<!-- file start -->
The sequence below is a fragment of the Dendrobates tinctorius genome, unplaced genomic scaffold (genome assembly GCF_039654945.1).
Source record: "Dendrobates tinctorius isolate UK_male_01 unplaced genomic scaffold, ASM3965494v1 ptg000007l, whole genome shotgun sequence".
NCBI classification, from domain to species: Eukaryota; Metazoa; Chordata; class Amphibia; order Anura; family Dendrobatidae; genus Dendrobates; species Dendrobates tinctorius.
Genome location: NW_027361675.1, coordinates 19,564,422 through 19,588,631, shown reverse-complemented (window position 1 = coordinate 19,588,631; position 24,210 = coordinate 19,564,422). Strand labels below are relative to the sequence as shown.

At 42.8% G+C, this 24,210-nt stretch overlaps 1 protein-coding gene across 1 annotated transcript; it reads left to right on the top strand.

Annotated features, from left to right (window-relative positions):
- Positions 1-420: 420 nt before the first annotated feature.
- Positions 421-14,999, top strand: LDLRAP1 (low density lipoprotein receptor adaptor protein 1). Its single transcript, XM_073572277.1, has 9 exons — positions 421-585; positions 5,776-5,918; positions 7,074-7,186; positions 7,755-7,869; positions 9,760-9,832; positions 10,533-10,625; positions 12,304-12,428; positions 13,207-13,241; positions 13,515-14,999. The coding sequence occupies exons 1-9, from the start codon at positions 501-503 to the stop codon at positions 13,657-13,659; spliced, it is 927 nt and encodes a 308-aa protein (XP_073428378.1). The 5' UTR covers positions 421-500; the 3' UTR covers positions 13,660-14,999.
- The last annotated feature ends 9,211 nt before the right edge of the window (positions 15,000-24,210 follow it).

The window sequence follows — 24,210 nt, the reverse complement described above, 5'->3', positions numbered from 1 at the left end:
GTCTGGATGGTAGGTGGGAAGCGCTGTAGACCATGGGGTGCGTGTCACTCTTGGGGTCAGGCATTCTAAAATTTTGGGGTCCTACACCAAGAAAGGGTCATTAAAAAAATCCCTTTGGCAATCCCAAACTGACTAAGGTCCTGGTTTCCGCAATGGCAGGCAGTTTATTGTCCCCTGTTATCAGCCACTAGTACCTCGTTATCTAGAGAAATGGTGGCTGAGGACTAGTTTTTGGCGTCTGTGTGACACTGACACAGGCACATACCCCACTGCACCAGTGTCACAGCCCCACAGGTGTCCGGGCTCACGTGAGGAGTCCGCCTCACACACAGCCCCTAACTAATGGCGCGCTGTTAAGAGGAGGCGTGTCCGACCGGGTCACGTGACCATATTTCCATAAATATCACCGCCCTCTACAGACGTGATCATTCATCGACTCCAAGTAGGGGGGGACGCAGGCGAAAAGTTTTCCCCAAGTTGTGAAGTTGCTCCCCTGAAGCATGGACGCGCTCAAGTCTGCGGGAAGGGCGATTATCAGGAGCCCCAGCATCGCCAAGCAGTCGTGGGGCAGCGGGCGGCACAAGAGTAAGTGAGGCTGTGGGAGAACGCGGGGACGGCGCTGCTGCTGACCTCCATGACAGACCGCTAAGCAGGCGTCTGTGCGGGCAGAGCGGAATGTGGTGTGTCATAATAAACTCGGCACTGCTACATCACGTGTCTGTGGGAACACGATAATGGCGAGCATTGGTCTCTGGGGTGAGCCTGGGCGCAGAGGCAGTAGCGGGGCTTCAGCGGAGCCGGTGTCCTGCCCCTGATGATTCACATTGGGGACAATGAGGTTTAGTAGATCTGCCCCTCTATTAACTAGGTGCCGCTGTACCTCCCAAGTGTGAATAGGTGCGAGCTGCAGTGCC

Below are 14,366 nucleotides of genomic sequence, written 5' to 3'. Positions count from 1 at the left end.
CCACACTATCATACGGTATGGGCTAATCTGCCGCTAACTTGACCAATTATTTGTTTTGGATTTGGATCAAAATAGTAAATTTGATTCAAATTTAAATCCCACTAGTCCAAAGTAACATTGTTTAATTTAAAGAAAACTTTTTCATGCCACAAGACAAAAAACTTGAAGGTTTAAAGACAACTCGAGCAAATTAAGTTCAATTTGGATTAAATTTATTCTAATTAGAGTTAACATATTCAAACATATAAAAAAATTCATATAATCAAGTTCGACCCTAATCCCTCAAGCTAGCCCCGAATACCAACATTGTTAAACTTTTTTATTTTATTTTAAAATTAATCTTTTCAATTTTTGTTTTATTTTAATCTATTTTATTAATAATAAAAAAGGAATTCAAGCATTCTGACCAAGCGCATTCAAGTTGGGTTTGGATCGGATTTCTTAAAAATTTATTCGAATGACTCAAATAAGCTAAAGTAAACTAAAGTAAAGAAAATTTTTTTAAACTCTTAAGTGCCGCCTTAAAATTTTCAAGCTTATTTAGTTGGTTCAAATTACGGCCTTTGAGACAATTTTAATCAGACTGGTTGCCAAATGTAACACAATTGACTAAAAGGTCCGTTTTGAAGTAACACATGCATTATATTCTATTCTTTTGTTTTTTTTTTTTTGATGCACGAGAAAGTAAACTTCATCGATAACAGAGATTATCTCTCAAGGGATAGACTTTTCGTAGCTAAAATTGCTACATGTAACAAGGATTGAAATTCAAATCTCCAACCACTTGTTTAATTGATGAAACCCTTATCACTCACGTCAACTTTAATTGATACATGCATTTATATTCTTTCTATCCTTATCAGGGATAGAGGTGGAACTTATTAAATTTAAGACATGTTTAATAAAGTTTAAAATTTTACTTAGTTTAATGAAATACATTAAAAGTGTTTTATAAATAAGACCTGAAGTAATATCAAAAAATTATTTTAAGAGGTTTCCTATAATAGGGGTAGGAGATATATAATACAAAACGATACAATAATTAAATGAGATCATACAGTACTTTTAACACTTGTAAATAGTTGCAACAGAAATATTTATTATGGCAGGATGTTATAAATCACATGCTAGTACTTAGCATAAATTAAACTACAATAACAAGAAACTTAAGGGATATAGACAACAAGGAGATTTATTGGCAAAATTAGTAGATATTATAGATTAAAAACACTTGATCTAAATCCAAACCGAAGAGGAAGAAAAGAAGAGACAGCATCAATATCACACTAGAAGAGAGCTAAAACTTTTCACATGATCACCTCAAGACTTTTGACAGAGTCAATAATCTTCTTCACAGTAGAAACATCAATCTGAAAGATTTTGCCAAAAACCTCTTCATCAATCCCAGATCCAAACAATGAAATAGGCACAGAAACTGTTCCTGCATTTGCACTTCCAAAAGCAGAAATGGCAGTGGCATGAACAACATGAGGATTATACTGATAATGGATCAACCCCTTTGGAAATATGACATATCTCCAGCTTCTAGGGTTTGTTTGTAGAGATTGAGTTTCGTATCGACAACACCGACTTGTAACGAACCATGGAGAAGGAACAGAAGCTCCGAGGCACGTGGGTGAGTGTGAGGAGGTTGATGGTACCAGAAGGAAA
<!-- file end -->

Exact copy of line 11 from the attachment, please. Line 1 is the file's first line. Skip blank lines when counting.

GTCTGGATGGTAGGTGGGAAGCGCTGTAGACCATGGGGTGCGTGTCACTCTTGGGGTCAGGCATTCTAAAATTTTGGGGTCCTACACCAAGAAAGGGTCATTAAAAAAATCCCTTTGGCAATCCCAAACTGACTAAGGTCCTGGTTTCCGCAATGGCAGGCAGTTTATTGTCCCCTGTTATCAGCCACTAGTACCTCGTTATCTAGAGAAATGGTGGCTGAGGACTAGTTTTTGGCGTCTGTGTGACACTGACACAGGCACATACCCCACTGCACCAGTGTCACAGCCCCACAGGTGTCCGGGCTCACGTGAGGAGTCCGCCTCACACACAGCCCCTAACTAATGGCGCGCTGTTAAGAGGAGGCGTGTCCGACCGGGTCACGTGACCATATTTCCATAAATATCACCGCCCTCTACAGACGTGATCATTCATCGACTCCAAGTAGGGGGGGACGCAGGCGAAAAGTTTTCCCCAAGTTGTGAAGTTGCTCCCCTGAAGCATGGACGCGCTCAAGTCTGCGGGAAGGGCGATTATCAGGAGCCCCAGCATCGCCAAGCAGTCGTGGGGCAGCGGGCGGCACAAGAGTAAGTGAGGCTGTGGGAGAACGCGGGGACGGCGCTGCTGCTGACCTCCATGACAGACCGCTAAGCAGGCGTCTGTGCGGGCAGAGCGGAATGTGGTGTGTCATAATAAACTCGGCACTGCTACATCACGTGTCTGTGGGAACACGATAATGGCGAGCATTGGTCTCTGGGGTGAGCCTGGGCGCAGAGGCAGTAGCGGGGCTTCAGCGGAGCCGGTGTCCTGCCCCTGATGATTCACATTGGGGACAATGAGGTTTAGTAGATCTGCCCCTCTATTAACTAGGTGCCGCTGTACCTCCCAAGTGTGAATAGGTGCGAGCTGCAGTGCC